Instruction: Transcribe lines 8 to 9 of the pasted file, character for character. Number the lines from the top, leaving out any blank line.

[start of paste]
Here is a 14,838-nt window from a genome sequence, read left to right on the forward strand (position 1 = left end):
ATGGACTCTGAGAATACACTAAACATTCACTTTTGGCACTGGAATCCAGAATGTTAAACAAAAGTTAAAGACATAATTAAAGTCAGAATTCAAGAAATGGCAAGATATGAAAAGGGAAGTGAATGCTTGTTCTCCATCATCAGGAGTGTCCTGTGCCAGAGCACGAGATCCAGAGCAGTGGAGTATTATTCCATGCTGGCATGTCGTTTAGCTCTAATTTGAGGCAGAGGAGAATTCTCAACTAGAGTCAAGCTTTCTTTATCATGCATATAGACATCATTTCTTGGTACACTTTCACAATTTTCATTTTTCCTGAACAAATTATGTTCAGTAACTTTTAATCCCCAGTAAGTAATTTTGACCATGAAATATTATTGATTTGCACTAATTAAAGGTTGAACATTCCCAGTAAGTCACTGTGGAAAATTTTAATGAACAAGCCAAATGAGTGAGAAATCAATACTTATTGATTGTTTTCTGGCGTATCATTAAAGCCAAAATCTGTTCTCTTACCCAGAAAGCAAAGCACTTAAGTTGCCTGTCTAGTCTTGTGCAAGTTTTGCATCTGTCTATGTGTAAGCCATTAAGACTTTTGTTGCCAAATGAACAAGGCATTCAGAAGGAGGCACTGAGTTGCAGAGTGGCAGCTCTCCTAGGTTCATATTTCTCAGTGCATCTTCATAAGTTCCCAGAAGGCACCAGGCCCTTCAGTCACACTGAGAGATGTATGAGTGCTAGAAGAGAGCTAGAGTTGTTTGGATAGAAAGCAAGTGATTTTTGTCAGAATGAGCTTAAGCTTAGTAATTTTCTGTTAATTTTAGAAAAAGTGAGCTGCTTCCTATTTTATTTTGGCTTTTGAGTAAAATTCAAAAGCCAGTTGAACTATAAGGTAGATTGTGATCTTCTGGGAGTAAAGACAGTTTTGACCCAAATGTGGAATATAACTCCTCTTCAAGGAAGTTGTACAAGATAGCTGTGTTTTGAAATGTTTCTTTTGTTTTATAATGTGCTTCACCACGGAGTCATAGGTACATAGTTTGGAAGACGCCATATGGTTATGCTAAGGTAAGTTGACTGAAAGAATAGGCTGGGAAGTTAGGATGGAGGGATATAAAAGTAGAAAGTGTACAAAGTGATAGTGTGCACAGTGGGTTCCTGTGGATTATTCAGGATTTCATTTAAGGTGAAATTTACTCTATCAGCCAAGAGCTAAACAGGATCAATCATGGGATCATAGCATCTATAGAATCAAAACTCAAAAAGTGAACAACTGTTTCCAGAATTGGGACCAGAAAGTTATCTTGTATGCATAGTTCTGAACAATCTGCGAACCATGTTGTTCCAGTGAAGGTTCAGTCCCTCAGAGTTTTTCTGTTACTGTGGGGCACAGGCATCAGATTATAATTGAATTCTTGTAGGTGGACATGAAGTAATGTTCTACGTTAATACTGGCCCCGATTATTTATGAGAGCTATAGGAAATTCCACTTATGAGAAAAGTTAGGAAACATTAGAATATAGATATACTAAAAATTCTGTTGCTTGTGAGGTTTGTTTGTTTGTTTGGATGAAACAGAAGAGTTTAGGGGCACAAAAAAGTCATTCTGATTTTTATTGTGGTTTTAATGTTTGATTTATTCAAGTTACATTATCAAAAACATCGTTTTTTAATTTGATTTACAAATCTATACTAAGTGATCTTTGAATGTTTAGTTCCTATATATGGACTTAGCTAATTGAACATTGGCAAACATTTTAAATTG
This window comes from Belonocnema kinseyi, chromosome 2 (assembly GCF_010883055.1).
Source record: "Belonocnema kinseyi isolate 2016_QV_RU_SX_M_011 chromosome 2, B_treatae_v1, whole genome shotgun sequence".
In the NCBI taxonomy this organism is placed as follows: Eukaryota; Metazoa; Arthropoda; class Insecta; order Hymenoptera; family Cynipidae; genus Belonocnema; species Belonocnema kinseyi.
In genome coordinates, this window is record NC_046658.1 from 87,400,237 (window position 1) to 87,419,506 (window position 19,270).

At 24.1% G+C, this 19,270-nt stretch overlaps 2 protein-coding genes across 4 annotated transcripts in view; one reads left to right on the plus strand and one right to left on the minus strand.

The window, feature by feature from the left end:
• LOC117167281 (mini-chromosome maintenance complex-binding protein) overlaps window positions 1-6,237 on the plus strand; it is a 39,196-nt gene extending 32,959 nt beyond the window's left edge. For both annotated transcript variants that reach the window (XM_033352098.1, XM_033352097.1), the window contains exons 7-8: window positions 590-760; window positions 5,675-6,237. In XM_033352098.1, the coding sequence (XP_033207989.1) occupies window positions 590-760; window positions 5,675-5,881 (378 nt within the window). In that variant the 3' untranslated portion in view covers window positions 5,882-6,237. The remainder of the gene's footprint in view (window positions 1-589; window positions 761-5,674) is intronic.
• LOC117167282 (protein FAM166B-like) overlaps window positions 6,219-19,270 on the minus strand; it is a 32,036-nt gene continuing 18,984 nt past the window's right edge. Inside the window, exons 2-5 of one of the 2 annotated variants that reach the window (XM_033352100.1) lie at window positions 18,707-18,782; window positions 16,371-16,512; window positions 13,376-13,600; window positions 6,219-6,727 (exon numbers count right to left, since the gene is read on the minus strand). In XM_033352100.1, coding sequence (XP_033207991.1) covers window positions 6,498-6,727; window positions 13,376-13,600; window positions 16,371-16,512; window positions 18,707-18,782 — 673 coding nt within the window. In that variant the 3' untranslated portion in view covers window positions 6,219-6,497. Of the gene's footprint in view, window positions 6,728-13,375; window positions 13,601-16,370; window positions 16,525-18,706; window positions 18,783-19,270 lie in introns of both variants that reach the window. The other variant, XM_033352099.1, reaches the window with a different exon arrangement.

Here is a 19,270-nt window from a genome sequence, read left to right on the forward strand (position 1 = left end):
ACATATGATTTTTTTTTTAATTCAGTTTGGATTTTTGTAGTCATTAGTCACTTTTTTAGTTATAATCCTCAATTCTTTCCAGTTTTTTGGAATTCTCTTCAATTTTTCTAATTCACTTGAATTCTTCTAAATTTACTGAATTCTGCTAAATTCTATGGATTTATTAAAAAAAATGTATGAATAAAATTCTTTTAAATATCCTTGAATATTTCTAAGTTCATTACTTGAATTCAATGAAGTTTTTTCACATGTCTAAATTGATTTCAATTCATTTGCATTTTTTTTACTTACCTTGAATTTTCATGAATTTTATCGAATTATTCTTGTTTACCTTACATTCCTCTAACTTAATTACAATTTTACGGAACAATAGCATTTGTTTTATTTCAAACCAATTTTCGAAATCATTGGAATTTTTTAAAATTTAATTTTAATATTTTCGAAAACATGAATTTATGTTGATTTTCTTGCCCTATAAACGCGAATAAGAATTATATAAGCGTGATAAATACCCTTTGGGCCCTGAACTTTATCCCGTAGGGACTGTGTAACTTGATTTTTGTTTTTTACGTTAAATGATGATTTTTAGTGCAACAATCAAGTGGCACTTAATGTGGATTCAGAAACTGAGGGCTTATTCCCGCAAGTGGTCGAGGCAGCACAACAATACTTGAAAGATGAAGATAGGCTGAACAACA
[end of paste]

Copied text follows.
The window, feature by feature from the left end:
• LOC117167281 (mini-chromosome maintenance complex-binding protein) overlaps window positions 1-6,237 on the plus strand; it is a 39,196-nt gene extending 32,959 nt beyond the window's left edge. For both annotated transcript variants that reach the window (XM_033352098.1, XM_033352097.1), the window contains exons 7-8: window positions 590-760; window positions 5,675-6,237. In XM_033352098.1, the coding sequence (XP_033207989.1) occupies window positions 590-760; window positions 5,675-5,881 (378 nt within the window). In that variant the 3' untranslated portion in view covers window positions 5,882-6,237. The remainder of the gene's footprint in view (window positions 1-589; window positions 761-5,674) is intronic.